We cannot tolerate such an evasion of the Constitution’s very explicit, textually precise design. Senate confirmation exists for a simple, and good, reason. Constitutionally, Matthew Whitaker is a nobody.
Neal Katyal was an acting solicitor general under President Barack Obama and is a lawyer at Hogan Lovells in Washington. George T. Conway III is a litigator at Wachtell, Lipton, Rosen & Katz in New York. Conway is also a famous spouse and, incidentally, a Yale Law School classmate of mine.
There was a hurricane in DC today, and I don’t mean Hurricane Florence. Paul Manafort agreed to testify about Russian involvement in the 2016 election and to forfeit $46 million both civilly and criminally. It seems Manafort went before the grand jury before his deal was announced in open court, meaning there was no time for a pardon to short-circuit it. And civil forfeiture is pardon-proof. As Marcy Wheeler says:
So here’s what Robert Mueller just did: He sewed up the key witness to implicate the President, and he paid for the entire investigation. And it’s only now lunch time.
One of the less-minor mysteries of yesterday’s twin courtroom bombshells was the absence of a formal plea deal between Cohen and the government. Fortunately we have expert local lawyer David Oscar Markus to explain it to us:
The parties agreed that no variance arguments can be made, up or down. This is a BIG concession by Cohen’s lawyers and is sometimes seen in the SDNY when there is cooperation credit coming. Without the cooperation credit, it’s a terrible deal for Cohen. He’s basically pleading guilty to all of the offenses and not getting anything in return other than the 3 points. If he pleaded straight up, he would at least be able to argue for a sentence under the guidelines. Even with the potential of a cooperation deal, it seems very harsh.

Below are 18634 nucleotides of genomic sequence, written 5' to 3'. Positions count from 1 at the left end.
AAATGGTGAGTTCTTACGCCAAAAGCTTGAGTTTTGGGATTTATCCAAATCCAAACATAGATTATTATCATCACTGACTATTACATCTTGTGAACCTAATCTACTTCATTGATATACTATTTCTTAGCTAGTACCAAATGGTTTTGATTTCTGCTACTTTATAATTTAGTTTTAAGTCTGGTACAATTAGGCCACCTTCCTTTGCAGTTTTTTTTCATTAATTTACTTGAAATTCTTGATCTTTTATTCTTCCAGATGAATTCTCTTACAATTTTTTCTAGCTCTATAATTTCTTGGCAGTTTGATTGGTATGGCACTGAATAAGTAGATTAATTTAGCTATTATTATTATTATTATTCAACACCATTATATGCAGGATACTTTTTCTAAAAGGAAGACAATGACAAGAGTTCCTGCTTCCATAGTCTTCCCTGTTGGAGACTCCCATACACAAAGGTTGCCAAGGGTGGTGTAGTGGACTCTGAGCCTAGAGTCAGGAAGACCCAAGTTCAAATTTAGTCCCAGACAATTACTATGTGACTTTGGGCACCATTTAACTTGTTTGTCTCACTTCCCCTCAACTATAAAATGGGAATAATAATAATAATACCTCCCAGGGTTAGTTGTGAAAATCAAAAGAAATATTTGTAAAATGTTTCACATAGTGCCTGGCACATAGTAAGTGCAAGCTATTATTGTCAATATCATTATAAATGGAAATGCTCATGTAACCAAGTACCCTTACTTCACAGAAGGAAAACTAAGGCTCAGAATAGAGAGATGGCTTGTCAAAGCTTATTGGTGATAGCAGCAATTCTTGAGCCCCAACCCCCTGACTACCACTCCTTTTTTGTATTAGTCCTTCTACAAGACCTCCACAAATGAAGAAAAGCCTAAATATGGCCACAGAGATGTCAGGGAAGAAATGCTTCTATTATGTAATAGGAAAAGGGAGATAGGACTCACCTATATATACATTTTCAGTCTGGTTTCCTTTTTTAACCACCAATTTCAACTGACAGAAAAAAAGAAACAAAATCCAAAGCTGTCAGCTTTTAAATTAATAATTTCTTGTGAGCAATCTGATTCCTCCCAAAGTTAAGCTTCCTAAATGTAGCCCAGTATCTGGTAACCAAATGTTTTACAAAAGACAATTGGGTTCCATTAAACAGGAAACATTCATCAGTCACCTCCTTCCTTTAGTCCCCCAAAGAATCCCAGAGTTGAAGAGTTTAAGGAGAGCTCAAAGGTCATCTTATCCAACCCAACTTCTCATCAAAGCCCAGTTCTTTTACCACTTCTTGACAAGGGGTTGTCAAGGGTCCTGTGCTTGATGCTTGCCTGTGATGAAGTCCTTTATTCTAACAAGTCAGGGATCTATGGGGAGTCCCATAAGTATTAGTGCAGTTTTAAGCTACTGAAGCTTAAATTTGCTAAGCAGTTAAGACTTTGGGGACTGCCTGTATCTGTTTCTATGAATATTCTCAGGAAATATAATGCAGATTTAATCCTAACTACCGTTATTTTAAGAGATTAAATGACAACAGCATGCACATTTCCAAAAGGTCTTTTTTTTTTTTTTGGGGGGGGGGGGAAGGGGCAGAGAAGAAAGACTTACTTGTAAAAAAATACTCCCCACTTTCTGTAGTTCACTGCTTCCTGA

That’s why it’s obvious that Cohen is cooperating, even though it’s not specifically mentioned in the plea agreement. Otherwise, the deal makes no sense. He said as much during his colloquy today and his lawyer, Lanny Davis, has been all over the news saying the same thing.
If he gets cooperation credit, the defense will be asking for a significant reduction below the guidelines — probably all the way to probation.
Like so many people I know, these days I spend too much time following the news. I am reminded of how, back in the mid ’80s when I visited Israel, everyone always seemed to be listening the radio — just in case something happened.
If Cohen really has flipped, then it’s likely a question of when not if Trump has to go.
If we have reached the beginning of the end, then now timing is everything. On the one hand it doesn’t yet seem likely that political opinion will congeal quickly enough to head off the Brett Kavanaugh nomination; once he’s in place the Supreme Court tilts a bit further in favor of the Imperial Presidency which might help Trump in some versions of a showdown. Conversely, so long as the nomination is in play, there is little chance Trump will fire Assistant Attorney General Rod Rosenstein or even the AG as everything will break loose; but so long as they are both in office there is no way to get rid of Mueller.
So the second worst-case scenario is Kavanaugh gets confirmed, and then Trump goes nuclear on the Special Counsel. I think that would lead to impeachment, but it would be ugly. (The worst case is of course that Trump actually goes nuclear on something.) Then of course there’s the whole set of issues around whether Pence is implicated too…